think right. I've never wanted aey Government. I want to be

free, and I know that the history of man records the fact that nine-

tenths of all the things in which we we...in which we're enjoying

now in this country was born by free men. Slaves never produced

anything. Freemen, necessity is the real mother of progress and

invention. This energy crisis that we are now being plun ed into-

we're going to have a food crisis worse than this in the next year

or two, because of the wrong philosophy of government. But you

know, many marvelous things are going to come out of this. In the

first place these young folks are going back to walking to school.

The're going back to walking. The're going back to working. They


may not think so. There mad this morning because they say that

we don't want to have our driver's privil ges taken away from

them. Then get out boys and girls and go to...creating some gas

and oil...some fuel. Go...what are you making? What have you

made in the last few years in this country? Nothing. Go to school,

get branded. Some great benefits ace coming out of this crisis.

It's going to teach us something. Let me make this statement as

a fundamental principal of philosophy of politics and government

with me. It's not original with me. I heard...Dr. Hen ry CAb't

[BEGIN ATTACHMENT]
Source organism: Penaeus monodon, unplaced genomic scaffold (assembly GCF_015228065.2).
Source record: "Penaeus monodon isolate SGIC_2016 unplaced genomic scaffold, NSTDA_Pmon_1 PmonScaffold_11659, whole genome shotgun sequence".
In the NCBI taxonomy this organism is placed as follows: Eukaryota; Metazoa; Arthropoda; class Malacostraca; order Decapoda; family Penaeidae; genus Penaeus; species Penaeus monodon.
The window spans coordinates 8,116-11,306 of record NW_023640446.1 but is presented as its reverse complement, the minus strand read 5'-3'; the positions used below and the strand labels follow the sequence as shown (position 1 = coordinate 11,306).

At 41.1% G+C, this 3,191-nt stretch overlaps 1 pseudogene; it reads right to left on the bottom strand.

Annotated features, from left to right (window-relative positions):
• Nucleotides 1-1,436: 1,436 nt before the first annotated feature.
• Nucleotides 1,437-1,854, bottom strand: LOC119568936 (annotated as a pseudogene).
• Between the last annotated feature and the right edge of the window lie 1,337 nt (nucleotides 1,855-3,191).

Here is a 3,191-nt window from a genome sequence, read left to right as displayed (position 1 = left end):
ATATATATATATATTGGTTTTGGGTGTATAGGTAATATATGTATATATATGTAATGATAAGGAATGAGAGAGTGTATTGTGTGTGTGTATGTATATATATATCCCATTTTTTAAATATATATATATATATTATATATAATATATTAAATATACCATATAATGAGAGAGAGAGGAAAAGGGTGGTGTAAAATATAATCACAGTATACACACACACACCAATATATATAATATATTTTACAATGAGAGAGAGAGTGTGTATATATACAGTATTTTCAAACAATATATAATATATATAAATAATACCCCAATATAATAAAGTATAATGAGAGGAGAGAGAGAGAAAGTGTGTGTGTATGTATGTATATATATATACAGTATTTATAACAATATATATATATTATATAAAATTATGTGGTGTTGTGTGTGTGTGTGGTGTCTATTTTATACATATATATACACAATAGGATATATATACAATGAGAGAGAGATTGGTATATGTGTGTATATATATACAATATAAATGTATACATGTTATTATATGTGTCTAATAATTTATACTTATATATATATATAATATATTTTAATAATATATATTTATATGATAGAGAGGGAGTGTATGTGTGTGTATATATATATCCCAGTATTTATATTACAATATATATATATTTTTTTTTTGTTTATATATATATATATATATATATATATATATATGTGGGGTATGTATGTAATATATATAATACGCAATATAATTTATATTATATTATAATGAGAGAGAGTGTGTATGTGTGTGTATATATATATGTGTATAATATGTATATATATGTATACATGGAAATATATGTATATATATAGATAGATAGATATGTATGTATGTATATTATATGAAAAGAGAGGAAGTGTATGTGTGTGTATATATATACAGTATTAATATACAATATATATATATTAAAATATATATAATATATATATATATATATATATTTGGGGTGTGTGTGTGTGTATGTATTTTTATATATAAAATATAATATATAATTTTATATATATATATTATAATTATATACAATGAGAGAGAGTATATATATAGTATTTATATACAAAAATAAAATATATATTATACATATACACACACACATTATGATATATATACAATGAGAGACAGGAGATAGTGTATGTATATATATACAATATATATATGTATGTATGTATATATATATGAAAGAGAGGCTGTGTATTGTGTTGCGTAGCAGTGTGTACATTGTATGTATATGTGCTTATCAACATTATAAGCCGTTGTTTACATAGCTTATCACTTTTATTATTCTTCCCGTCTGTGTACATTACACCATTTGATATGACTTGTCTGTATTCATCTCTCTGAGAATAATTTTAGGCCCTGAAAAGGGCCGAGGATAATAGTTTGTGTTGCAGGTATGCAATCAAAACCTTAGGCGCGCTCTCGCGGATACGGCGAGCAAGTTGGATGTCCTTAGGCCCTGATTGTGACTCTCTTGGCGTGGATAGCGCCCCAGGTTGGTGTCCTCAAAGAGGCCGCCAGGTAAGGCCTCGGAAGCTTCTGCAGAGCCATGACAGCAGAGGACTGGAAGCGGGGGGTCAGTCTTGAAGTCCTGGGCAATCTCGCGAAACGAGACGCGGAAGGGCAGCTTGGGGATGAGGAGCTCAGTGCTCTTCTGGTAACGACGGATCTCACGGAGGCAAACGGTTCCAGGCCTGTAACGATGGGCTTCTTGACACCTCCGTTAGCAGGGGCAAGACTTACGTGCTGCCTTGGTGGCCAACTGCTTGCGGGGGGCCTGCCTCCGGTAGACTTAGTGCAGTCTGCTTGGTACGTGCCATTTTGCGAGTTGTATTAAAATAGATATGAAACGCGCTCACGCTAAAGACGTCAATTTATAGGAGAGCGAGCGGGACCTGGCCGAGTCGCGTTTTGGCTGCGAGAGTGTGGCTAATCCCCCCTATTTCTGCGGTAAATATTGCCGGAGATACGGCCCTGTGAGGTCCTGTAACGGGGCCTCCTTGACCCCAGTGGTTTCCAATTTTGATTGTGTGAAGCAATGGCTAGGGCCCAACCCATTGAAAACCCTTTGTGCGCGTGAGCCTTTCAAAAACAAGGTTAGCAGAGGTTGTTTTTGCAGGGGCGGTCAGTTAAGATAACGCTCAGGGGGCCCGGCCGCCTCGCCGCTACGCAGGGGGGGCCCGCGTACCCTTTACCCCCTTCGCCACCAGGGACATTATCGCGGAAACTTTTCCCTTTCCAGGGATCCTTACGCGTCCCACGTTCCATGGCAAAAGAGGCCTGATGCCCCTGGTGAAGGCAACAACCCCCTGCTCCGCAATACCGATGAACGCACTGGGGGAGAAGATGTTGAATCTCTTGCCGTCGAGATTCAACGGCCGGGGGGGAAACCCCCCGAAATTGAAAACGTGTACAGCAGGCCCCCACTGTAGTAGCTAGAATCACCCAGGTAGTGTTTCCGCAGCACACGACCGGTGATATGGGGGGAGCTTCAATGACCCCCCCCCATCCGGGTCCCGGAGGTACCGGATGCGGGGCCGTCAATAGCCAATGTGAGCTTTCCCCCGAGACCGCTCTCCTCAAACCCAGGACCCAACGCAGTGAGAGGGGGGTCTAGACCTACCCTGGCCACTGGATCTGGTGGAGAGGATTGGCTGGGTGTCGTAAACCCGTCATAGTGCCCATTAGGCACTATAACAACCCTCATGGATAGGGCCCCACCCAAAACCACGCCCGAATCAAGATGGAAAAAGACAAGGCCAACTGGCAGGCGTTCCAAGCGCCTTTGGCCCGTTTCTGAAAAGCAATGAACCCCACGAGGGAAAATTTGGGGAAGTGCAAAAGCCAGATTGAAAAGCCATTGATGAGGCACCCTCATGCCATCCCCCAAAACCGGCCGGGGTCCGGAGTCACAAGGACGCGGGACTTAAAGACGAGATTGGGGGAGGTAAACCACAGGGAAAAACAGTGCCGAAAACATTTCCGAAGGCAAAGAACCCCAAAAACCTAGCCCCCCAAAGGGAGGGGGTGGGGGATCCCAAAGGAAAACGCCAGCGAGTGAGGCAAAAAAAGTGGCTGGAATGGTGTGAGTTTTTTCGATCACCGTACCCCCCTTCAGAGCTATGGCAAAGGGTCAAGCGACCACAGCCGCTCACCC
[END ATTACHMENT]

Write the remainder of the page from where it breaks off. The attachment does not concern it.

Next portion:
of Harvard say this a number of times. The only way that man can

advance his standard of life and provide for his security shis

loved ones and his county is by the production of more goods of

better quality and less costs. One of the greatest minds I've known

in my time was Brooker T. Washington of _-Rhse great educator.
I heard him say hundreds of times in the exact degree that we

Human labor in that degree do we make progress along the

highway of civilization. And that we people of the south had listen-

ed to him seventy-five years ago we'd be far advanced of what we are.

I heard him say in Moriomery one sunday afternoon to ten thousand

black folks and twenty-five hundred of us white, I will say to you

colored people you an not win your case by abusing....abusing the

jury, and I would say to youwhite friends you can not hold the

Negro down in the ditch of ignorance, poverty, and disease without

staying down there with him. Brooker T. Washington said that.'In

the exact degree that we ____\c t human labor, in that degree do


we make progress along the highway of civilization. I detest the

word retire...retire. I never have had a time enough to work.

Every moment is precious in my opinion. God only promises seventy.

You know the reason he's let me have eighty...ah, eighty-five,

because I use those extra hours, and days and years to try to im-

prove myself and improve my fellow man.

I: Well, I think you're...you're obviously working very hard. I think

that's pretty clear.